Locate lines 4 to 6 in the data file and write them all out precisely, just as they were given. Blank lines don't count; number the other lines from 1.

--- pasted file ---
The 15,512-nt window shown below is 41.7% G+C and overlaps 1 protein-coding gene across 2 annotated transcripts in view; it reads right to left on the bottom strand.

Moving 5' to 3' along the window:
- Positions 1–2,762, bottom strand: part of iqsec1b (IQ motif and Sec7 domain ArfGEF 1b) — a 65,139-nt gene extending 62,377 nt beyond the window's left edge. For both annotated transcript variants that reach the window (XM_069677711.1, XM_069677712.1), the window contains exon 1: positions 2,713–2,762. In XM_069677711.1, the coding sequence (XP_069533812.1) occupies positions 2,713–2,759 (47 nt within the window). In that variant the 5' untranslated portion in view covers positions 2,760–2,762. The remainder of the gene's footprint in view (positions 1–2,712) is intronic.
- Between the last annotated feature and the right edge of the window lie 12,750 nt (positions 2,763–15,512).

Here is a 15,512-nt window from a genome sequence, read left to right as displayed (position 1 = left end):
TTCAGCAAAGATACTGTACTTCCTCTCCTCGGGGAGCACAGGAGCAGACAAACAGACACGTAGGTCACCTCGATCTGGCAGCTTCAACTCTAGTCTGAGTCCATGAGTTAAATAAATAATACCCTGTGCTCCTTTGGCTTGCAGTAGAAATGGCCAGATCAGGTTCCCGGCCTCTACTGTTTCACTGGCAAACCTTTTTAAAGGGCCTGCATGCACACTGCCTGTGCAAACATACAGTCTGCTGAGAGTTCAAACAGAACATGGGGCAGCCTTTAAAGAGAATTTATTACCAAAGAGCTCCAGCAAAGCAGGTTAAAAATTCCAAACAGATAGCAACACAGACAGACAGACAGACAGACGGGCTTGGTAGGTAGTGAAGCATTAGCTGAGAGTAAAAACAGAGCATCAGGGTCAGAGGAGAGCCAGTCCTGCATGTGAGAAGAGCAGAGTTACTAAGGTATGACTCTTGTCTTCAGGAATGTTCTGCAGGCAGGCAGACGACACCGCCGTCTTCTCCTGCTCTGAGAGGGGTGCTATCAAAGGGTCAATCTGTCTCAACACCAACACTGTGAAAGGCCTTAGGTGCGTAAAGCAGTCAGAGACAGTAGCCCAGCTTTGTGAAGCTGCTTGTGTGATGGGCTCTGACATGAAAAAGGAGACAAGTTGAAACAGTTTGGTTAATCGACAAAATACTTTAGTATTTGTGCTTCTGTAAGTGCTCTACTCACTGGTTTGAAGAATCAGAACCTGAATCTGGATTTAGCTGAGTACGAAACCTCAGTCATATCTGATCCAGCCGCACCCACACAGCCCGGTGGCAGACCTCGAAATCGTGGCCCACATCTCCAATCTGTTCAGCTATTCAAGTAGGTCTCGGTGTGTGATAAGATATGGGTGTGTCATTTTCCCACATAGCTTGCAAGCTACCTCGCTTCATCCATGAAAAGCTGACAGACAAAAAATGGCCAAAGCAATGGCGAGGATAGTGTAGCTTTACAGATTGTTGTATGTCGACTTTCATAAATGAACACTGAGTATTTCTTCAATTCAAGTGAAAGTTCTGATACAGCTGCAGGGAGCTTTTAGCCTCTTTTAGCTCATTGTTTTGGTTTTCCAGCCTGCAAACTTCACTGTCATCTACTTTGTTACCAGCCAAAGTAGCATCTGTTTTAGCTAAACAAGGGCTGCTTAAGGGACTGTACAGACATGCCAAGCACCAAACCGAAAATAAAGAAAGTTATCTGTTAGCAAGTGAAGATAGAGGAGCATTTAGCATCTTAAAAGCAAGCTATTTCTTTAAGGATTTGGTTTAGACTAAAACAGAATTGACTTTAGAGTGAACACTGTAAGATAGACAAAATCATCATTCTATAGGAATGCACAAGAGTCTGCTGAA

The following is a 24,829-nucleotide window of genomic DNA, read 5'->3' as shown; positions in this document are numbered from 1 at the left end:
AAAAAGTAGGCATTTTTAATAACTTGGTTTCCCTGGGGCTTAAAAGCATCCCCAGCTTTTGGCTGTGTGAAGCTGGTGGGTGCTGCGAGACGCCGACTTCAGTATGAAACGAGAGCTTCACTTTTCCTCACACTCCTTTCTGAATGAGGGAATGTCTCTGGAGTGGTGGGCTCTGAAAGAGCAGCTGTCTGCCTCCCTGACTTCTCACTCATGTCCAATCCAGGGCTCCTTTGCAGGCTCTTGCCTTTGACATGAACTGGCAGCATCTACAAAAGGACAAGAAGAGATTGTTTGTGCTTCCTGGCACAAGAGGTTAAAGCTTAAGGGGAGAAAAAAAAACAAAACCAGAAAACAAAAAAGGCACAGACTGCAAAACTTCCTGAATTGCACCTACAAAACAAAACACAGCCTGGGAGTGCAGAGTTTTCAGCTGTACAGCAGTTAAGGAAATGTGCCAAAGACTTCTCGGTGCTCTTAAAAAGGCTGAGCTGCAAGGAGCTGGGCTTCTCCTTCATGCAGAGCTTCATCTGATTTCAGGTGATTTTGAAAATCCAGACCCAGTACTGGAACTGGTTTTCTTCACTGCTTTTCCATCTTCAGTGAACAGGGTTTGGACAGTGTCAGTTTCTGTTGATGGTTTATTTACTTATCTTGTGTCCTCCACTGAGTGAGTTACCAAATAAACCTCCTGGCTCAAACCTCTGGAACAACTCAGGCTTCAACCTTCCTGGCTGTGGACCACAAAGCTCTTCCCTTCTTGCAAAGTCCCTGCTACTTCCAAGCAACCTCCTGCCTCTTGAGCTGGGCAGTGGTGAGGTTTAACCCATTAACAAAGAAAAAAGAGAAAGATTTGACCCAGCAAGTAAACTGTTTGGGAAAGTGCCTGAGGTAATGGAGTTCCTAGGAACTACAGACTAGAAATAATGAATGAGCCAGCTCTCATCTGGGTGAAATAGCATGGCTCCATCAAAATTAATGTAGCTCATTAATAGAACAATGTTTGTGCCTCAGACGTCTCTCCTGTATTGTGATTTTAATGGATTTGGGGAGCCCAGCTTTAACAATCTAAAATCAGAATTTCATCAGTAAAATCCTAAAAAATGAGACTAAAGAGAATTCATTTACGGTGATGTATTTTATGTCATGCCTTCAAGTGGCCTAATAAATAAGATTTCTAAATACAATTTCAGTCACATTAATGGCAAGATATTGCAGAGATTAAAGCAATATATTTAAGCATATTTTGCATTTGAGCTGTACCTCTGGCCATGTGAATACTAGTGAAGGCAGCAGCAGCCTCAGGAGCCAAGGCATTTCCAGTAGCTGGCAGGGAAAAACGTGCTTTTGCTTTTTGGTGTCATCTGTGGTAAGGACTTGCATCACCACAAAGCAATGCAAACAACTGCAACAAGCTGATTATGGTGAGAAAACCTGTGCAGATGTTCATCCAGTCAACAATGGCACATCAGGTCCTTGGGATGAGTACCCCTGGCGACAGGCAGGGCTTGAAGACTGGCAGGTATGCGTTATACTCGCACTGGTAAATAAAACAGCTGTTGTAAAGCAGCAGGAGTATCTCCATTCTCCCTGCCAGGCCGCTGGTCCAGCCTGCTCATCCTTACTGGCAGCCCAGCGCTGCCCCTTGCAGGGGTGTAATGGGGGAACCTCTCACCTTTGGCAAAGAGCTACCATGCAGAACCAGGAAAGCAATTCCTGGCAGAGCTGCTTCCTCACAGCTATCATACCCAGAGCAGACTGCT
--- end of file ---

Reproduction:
- Between the last annotated feature and the right edge of the window lie 12,750 nt (positions 2,763–15,512).

Here is a 15,512-nt window from a genome sequence, read left to right as displayed (position 1 = left end):
TTCAGCAAAGATACTGTACTTCCTCTCCTCGGGGAGCACAGGAGCAGACAAACAGACACGTAGGTCACCTCGATCTGGCAGCTTCAACTCTAGTCTGAGTCCATGAGTTAAATAAATAATACCCTGTGCTCCTTTGGCTTGCAGTAGAAATGGCCAGATCAGGTTCCCGGCCTCTACTGTTTCACTGGCAAACCTTTTTAAAGGGCCTGCATGCACACTGCCTGTGCAAACATACAGTCTGCTGAGAGTTCAAACAGAACATGGGGCAGCCTTTAAAGAGAATTTATTACCAAAGAGCTCCAGCAAAGCAGGTTAAAAATTCCAAACAGATAGCAACACAGACAGACAGACAGACAGACGGGCTTGGTAGGTAGTGAAGCATTAGCTGAGAGTAAAAACAGAGCATCAGGGTCAGAGGAGAGCCAGTCCTGCATGTGAGAAGAGCAGAGTTACTAAGGTATGACTCTTGTCTTCAGGAATGTTCTGCAGGCAGGCAGACGACACCGCCGTCTTCTCCTGCTCTGAGAGGGGTGCTATCAAAGGGTCAATCTGTCTCAACACCAACACTGTGAAAGGCCTTAGGTGCGTAAAGCAGTCAGAGACAGTAGCCCAGCTTTGTGAAGCTGCTTGTGTGATGGGCTCTGACATGAAAAAGGAGACAAGTTGAAACAGTTTGGTTAATCGACAAAATACTTTAGTATTTGTGCTTCTGTAAGTGCTCTACTCACTGGTTTGAAGAATCAGAACCTGAATCTGGATTTAGCTGAGTACGAAACCTCAGTCATATCTGATCCAGCCGCACCCACACAGCCCGGTGGCAGACCTCGAAATCGTGGCCCACATCTCCAATCTGTTCAGCTATTCAAGTAGGTCTCGGTGTGTGATAAGATATGGGTGTGTCATTTTCCCACATAGCTTGCAAGCTACCTCGCTTCATCCATGAAAAGCTGACAGACAAAAAATGGCCAAAGCAATGGCGAGGATAGTGTAGCTTTACAGATTGTTGTATGTCGACTTTCATAAATGAACACTGAGTATTTCTTCAATTCAAGTGAAAGTTCTGATACAGCTGCAGGGAGCTTTTAGCCTCTTTTAGCTCATTGTTTTGGTTTTCCAGCCTGCAAACTTCACTGTCATCTACTTTGTTACCAGCCAAAGTAGCATCTGTTTTAGCTAAACAAGGGCTGCTTAAGGGACTGTACAGACATGCCAAGCACCAAACCGAAAATAAAGAAAGTTATCTGTTAGCAAGTGAAGATAGAGGAGCATTTAGCATCTTAAAAGCAAGCTATTTCTTTAAGGATTTGGTTTAGACTAAAACAGAATTGACTTTAGAGTGAACACTGTAAGATAGACAAAATCATCATTCTATAGGAATGCACAAGAGTCTGCTGAA